Architecture firm extends paid maternity and adoption leave to tackle sector gender ‘disparity’

Gina Colley

GLASGOW-based firm Threesixty Architecture has announced it has introduced six months full pay maternity and adoption leave, in a bid to tackle ‘systemic’ gender disparity within the sector.

With recent research revealing four out of five key roles in the industry are occupied by men, and only a third of architects in the UK are female, Threesixty revealed it wants to tackle one of the barriers to career progression by supporting staff during this important life moment. 

Associate director Gina Colley has helped shape the new policy and hopes that as well as supporting their staff’s caring responsibilities, the change will send a strong signal throughout the sector for other practices to respond to, and in turn, help encourage greater recruitment and retention of women. 

Gina said, “Our role is to create spaces for everyone – and for those spaces to be truly inclusive we must have a diverse workforce that reflects society. Allowing mothers the security of knowing that their careers will not falter if they have a child will encourage more women to see architecture as a profession which supports progression regardless of caring responsibilities.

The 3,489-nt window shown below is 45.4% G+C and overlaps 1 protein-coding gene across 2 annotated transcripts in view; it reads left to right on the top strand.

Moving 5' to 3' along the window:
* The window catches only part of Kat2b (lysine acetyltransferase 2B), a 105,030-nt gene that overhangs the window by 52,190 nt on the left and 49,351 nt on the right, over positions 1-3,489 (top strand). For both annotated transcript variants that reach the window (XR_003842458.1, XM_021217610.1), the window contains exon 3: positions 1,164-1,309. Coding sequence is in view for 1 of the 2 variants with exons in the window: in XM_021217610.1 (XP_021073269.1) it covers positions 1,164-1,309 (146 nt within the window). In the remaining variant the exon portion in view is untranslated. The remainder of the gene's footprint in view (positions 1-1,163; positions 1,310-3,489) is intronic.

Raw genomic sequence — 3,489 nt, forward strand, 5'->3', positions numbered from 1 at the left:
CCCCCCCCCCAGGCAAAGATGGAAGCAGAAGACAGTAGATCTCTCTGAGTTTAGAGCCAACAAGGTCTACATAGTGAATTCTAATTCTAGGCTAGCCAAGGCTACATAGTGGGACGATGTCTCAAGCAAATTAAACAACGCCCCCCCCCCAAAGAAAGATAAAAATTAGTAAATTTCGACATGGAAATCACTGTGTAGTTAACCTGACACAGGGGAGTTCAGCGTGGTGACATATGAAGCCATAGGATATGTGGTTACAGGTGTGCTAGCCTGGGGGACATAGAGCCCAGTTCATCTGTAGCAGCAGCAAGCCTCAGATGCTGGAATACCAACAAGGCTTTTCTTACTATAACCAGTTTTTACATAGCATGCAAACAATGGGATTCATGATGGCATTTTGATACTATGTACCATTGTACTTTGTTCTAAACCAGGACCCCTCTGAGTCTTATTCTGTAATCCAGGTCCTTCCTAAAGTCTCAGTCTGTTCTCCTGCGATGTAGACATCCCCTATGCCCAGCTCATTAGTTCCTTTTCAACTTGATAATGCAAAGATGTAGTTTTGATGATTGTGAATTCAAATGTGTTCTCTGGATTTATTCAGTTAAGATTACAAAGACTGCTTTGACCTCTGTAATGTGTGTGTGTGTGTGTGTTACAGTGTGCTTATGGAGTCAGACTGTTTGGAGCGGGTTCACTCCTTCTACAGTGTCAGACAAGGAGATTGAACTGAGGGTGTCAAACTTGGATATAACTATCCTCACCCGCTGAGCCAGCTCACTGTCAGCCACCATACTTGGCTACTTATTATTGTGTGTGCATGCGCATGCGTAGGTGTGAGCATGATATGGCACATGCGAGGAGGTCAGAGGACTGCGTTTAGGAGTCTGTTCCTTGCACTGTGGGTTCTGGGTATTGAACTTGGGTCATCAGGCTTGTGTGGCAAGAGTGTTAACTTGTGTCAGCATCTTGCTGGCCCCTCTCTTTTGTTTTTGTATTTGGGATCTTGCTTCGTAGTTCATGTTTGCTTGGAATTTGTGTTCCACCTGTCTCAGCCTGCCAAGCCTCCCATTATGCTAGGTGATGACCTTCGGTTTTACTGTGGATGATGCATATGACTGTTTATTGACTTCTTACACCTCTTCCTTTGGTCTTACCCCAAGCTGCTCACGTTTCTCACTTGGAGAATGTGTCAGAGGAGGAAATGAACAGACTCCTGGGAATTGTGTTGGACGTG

“We are proud to support our staff to develop throughout their careers and look forward to implementing further strategic moves to continue to improve diversity at all levels of the practice.”

The business has also introduced enhanced paternity, adoption and fertility treatment policies. 

MD Alan Anthony added, “It has always been hugely important that we make a genuine, positive difference in both our business practices and how we treat our staff – it’s the reason we exist. At our core is a mission to create a world built on care, openness, design and excellence, and growing a business that makes places better – where people and the planet go hand in hand. 

“But we first need to look inward – the gender imbalance throughout, and especially at the top of our industry is simply unacceptable. We hope our new polices will help not only further drive inclusion across our own firm, but ultimately inspire other practices to support more women to return to the profession after maternity leave, without it detrimentally affecting their career.”